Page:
Today I’m sharing something that’s been on my heart a lot the last few months, and I finally put pen to paper today (well fingers to keyboard, but you get the point).
I used to be obsessed with weight loss. This is no secret and I share so much more about my personal journey here in Letting Go of Leo.
I thought weighing less meant I’d be: more attractive, more lovable, healthier, and that my entire life would be better.
I connected weight loss and thinness to my worthiness.
I spent 10+ years believing that as the scale went down my value would go up.
It’s no wonder I felt this way, right?
We are bombarded by hundreds of diet-culture messages every. single. day. telling us this. And, we’re bombarded by even more messages from medical professionals, people we know in real life, and people on social media who are reinforcing this message (because they, too, are influenced by diet culture).
Because I put weight loss high up on a pedestal, above most other things in life, I’d always compliment others on their weight loss, too.
The second I saw a friend’s body become smaller, I’d tell her how great she looked. I’d tell her how inspiring she was! I’d tell her she was amazing.
Diet culture taught me smaller = better. I was reinforcing the idea that smaller = better.
And, I was having that same message reinforced by the people around me, too.
I loved the feeling of the compliments I’d receive when I was losing weight. For the split second, the compliment made me feel more loved and more valuable.
Who doesn’t like to feel loved? Who doesn’t love to feel valued?
We all do!
It’s human nature to want to belong (just check out Maslow’s hierarchy of needs).
It took me YEARS of my own healing journey, learning the truths about diet culture, understanding that weight is actually not an effective determination of someone’s health, unpacking the epidemic of disordered eating and body dysmorphia happening in our society, and discovering the other negative impacts that the ‘thin ideal’ can have on us to realize that complimenting someone on her weight loss can actually do more harm than good.
I’m not anti weight loss.
I consider myself weight neutral.
I believe that when you re-learn how to listen to your body and take care of yourself, your body will find her natural set point. For some people, I believe this can mean weight loss. For others it can mean weight gain or minimal to no weight changes.
I also believe that someone’s worth isn’t attached to her weight, no matter how she’s taking care of herself in the present moment.
So, even thought I’m not “anti weight loss,” the following reasons are why you probably won’t find me commenting on yours:
First, your body is none of my business.
Your body and your weight are truly not mine to make comments about. Plain and simple.
Second, bodies change and yours will, too.
We are not robots, we are humans! And yes, we are made to change. I’m made to change. You’re made to change.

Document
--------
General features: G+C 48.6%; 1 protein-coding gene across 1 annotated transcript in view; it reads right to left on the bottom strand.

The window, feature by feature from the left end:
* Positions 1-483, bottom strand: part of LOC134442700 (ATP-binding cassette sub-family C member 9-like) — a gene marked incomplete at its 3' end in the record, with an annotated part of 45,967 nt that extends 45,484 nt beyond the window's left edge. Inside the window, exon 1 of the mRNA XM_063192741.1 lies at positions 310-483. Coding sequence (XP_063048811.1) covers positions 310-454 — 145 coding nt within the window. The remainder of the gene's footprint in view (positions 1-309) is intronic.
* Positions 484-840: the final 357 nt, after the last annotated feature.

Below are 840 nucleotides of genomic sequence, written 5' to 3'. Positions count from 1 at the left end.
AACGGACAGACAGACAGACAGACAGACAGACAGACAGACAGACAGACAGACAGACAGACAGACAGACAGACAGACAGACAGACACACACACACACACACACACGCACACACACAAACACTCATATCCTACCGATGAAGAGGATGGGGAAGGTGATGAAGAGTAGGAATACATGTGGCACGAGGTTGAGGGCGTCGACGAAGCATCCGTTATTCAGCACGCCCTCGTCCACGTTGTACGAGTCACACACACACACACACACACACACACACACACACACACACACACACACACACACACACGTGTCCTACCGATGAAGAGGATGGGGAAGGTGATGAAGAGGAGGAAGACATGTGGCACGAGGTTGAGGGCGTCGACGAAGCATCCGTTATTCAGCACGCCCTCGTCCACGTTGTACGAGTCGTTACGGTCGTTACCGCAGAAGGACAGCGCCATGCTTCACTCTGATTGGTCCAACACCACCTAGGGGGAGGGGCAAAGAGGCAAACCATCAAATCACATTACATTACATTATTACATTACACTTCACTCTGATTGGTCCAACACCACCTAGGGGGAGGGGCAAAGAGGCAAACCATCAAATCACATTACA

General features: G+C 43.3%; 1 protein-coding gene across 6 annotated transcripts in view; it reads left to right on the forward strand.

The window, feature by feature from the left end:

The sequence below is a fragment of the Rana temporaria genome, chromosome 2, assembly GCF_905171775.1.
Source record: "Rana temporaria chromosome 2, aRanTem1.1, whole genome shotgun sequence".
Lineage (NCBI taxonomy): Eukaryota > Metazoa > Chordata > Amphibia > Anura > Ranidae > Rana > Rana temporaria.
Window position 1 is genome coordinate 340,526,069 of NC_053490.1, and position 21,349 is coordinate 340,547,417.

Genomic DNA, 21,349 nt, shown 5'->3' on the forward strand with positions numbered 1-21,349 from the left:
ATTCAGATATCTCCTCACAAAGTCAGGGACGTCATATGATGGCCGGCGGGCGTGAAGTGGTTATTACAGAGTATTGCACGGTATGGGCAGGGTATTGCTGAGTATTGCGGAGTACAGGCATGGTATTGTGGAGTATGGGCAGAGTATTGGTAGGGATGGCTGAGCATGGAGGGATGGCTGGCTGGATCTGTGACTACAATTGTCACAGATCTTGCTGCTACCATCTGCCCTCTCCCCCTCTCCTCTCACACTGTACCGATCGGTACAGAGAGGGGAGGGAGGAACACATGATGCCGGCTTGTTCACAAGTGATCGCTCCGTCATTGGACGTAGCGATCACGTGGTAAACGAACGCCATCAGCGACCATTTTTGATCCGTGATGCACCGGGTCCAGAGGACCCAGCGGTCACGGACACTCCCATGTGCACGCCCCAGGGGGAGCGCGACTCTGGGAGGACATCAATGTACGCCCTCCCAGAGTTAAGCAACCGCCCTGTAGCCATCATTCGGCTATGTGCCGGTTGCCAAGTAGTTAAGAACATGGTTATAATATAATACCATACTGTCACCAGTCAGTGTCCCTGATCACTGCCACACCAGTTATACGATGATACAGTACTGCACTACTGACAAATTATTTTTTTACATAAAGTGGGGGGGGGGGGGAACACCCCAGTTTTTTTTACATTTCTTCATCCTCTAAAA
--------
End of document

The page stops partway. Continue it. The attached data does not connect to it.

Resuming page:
Through different seasons of life your body will shift normally and naturally. I don’t want you to feel that you are wrong if your body changes in the future and those changes includes getting larger or gaining weight.
But, I know first hand that when weight loss compliments stop (and they almost always do, either because your body gains weight – which happens in 95%+ of cases of dieting and also can happen through normal body shifts – OR because your body finds her set place and pauses there) that it can feel really hard.
I don’t want you to think, “nobody has commented on my body lately. Nobody has told me how great or awesome or amazing I look. Am I not enough?”
Because you are enough.
And, I hear from clients all the time that these thoughts come up for them and it is really hard for them to live in a body that doesn’t get complimented all the time. I went through that same experience myself, too.
It reinforces the thin ideal created by diet culture.
Which brings me to my next reason…
Third, I don’t know what you’re actually going through.
Weight loss doesn’t necessarily mean you’re healthier. It’s not necessarily “positive.”
In fact, some people who are experiencing weight loss are struggling in ways that are not visible on the outside.
They may be restricting food, over exercising, or experiencing fear / isolation / anxiety in their relationship with food. Some are even suffering with an eating disorder.
They may be going through something traumatic like grieving the loss of a loved one, trying to get through a divorce, or experiencing depression or anxiety.
Someone weighing less does NOT necessarily indicate that they are experiencing more health.
When we compliment someone’s weight loss without knowing what they are experiencing we can be unintentionally encouraging them to continue engaging in painful and unhealthy behaviors.
One of the most common reasons why the women who I work with struggle to ditch dieting is because of fear of losing the positive comments they received when they were losing weight.
Lastly, I care about you.
Instead of commenting on your weight I’m working to shift the way society sees and talks about health, weight, and bodies so you can have a more empowering experience.
And, I’m doing my best every day to let you know that you are loved, you are worthy, and you are enough for reasons that have NOTHING to do with your body’s gravitational pull.
This is one of my favorite things about being your friend – you always comment heart/happiness/talent and it makes a person feel truly SEEN. ❤️
Simonida Botic says
100% right back at you – love you so much!!!!